> List of probability distributions > *exponentiated Weibull distribution*

## What is the exponentiated Weibull distribution?

The** exponentiated Weibull distribution** (or *EW distribution*), a generalization of the Weibull distribution, was first proposed by Mudholkar and Srivastava in 1993 [1] as a flexible alternative to the Weibull. It is especially useful when modeling lifetime data with unimodal hazard rates.

The distribution is formed by exponentiating the Weibull cumulative distribution function (CDF); adding a second shape parameter makes the distribution more flexible than the Weibull in terms of the shapes it can accommodate for the hazard rate function. For example, it can handle increasing, decreasing, bathtub-shaped, and unimodal hazard rates. However, this additional flexibility can make it more challenging to estimate model parameters. In addition, the EW distribution may need larger sample sizes than the Weibull to estimate parameters accurately.

The negative exponential distribution is an alternative for modeling lifetime data; in some cases, the EW distribution can reduce to the negative exponential distribution. However, the EW distribution can accommodate non-monotonic (fluctuating) hazard rates, which the negative exponential cannot.

## Exponentiated Weibull distribution properties

The cumulative distribution function (CDF) is:

for x > 0, and F(x; k; λ; α) = 0 for x < 0 and

- k > 0 and α > 0 = shape parameters.
- λ > 0 = scale parameter.

The probability density function (pdf) of the EW distribution is given by:

When α = 1, the EW distribution reduces to the Weibull. When k = 1, the pdf gives the exponentiated exponential distribution.

## Exponentiated Weibull distribution history and use

Before the introduction of the exponentiated Weibull distribution, many distributions could not accommodate non-monotonic hazard rates, and the existing distributions that could accommodate these hazard rates were not very flexible.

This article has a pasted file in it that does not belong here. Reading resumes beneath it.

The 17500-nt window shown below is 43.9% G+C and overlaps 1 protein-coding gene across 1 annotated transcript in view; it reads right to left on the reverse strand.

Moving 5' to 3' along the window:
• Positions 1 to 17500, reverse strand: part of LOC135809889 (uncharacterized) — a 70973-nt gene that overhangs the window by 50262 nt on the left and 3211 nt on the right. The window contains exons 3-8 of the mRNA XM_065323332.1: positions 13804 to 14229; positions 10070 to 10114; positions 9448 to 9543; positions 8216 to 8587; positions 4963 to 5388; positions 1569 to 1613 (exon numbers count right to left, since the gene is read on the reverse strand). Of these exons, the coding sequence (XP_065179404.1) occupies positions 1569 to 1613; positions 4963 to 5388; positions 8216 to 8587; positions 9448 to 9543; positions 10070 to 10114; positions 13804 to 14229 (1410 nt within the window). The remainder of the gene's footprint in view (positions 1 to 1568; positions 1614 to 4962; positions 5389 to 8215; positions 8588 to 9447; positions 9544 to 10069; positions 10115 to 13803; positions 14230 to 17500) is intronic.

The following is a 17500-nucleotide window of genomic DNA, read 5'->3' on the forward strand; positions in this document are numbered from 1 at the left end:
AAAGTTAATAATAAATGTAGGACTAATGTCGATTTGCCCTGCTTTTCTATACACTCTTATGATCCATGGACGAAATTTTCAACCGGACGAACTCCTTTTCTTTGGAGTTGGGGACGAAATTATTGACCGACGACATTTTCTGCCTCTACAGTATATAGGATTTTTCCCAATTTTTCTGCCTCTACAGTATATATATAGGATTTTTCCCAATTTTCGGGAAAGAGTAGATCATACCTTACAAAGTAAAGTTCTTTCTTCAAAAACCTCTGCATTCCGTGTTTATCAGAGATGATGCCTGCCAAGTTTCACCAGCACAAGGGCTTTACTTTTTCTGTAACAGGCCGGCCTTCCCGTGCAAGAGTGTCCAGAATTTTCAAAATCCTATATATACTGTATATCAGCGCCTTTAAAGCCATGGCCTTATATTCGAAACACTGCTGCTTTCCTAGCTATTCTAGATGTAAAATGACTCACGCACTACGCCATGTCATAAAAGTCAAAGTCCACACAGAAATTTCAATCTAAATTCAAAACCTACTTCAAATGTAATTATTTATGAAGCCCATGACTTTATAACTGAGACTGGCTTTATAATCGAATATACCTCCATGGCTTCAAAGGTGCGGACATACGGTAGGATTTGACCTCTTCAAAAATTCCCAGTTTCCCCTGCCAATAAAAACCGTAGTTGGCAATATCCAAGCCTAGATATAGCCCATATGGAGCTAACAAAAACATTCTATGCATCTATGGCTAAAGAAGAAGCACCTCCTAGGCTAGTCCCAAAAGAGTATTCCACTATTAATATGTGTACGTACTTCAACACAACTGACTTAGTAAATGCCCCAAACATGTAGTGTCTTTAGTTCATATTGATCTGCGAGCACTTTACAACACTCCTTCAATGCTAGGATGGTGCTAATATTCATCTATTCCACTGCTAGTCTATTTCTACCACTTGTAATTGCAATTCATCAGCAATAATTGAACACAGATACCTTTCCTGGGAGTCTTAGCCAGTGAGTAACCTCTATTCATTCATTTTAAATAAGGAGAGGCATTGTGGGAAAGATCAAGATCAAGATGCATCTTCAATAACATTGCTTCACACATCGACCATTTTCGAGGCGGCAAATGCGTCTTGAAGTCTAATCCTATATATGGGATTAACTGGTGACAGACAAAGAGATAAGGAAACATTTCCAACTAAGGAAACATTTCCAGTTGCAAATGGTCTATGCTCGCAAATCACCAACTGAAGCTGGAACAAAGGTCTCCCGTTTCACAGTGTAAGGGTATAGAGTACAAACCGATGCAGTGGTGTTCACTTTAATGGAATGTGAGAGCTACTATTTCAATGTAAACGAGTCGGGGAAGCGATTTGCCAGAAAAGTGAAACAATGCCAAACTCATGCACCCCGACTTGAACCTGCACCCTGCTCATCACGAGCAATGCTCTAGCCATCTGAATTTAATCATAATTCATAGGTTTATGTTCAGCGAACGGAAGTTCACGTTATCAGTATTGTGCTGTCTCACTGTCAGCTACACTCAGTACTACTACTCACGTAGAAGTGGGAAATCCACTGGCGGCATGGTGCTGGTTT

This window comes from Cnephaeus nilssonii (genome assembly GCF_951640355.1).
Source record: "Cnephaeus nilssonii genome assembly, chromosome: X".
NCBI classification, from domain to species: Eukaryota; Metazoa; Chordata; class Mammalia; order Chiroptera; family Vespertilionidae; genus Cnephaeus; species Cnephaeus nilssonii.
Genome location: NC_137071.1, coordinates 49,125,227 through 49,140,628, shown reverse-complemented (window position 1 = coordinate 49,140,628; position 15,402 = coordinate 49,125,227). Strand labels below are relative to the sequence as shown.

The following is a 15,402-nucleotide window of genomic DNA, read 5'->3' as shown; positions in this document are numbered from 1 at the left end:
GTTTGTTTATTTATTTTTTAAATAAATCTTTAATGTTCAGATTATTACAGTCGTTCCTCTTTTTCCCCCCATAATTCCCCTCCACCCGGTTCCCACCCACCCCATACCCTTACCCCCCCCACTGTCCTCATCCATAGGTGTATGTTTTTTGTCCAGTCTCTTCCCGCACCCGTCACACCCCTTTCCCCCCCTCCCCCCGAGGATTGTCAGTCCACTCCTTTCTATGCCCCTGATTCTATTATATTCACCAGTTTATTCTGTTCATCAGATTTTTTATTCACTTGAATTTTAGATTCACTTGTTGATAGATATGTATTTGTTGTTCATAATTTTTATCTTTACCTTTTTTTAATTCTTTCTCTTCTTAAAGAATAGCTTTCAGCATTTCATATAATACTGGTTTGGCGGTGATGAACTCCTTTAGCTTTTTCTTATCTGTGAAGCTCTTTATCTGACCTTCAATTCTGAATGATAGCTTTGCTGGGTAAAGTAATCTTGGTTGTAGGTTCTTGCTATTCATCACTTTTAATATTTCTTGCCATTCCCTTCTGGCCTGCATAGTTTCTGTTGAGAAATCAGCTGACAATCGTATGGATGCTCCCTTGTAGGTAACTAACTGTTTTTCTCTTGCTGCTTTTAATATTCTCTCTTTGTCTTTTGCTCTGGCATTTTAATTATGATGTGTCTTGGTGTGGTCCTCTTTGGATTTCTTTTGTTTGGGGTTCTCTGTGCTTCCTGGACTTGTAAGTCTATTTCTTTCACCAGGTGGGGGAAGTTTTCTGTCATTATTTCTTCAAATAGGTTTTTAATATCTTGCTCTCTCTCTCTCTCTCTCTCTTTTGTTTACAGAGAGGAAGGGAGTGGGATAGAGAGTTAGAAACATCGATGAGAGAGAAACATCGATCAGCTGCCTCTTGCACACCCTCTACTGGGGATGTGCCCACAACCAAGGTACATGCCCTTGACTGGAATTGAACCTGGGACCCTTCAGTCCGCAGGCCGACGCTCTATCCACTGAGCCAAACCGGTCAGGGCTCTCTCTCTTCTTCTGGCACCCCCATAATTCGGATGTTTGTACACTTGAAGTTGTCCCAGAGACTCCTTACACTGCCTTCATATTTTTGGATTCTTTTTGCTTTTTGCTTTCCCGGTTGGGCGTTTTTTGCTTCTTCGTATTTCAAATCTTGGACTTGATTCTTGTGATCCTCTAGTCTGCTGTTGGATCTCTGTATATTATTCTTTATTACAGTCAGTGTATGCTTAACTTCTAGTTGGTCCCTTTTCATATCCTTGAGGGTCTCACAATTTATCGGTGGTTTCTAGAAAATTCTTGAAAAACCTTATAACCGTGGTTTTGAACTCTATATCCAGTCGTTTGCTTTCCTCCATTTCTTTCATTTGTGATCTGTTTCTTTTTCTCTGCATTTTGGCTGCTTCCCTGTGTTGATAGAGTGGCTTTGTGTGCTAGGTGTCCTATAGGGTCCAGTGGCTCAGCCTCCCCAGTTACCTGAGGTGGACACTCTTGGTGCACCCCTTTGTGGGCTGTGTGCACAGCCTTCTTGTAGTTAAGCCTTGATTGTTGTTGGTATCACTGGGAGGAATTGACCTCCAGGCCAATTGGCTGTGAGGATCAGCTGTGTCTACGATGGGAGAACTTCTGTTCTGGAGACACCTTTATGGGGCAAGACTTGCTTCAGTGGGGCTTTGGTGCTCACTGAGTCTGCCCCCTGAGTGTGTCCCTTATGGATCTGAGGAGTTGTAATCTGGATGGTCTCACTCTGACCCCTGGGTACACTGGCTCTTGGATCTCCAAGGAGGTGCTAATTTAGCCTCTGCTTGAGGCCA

In survival analysis, the hazard rate is defined as the probability an event occurs in a small interval of time, given that the event hasn’t happened yet. For example, when studying machine failure times, the hazard rate would be the instantaneous rate at which the machine is likely to fail at a given time, given that it has not already failed. The graph of a non-monotonic hazard rate has a shape that is not monotonic (i.e., always increasing or always decreasing) but instead tends to vary over time. For example, a bathtub-shaped hazard rate shows a higher hazard rate during its initial phase, followed by a relatively low hazard rate and then another high hazard rate toward the end of the study period.

The EW distribution was first introduced by Mudholkar and Srivastava in 1993 [1], and its flexibility compared to the Weibull distribution was noted. The family of distributions was later extended by different researchers, including Kus et al. [3].

## References

- Mudholkar, G. S., & Srivastava, D. K. (1993). Exponentiated Weibull family for analyzing bathtub failure-rate data. IEEE Transactions on Reliability, 42(2), 299-302. https://doi.org/10.1109/24.229504
- Research on Laser Atmospheric Transmission Performance Based on Exponentiated Weibull Distribution Channel Model – Scientific Figure on ResearchGate. Available from: https://www.researchgate.net/figure/Comparison-of-exponentiated-Weibull-distribution-and-negative-exponential-distribution_fig1_289049297 [accessed 9 May, 2023] Creative Commons Attribution 4.0 International
- Kus, C., Unal, G., & Cevik, A. S. (2008). The Exponentiated Weibull Distribution: A Survey. Hacettepe Journal of Mathematics and Statistics, 37(1), 79-91. https://dergipark.org.tr/tr/download/article-file/191632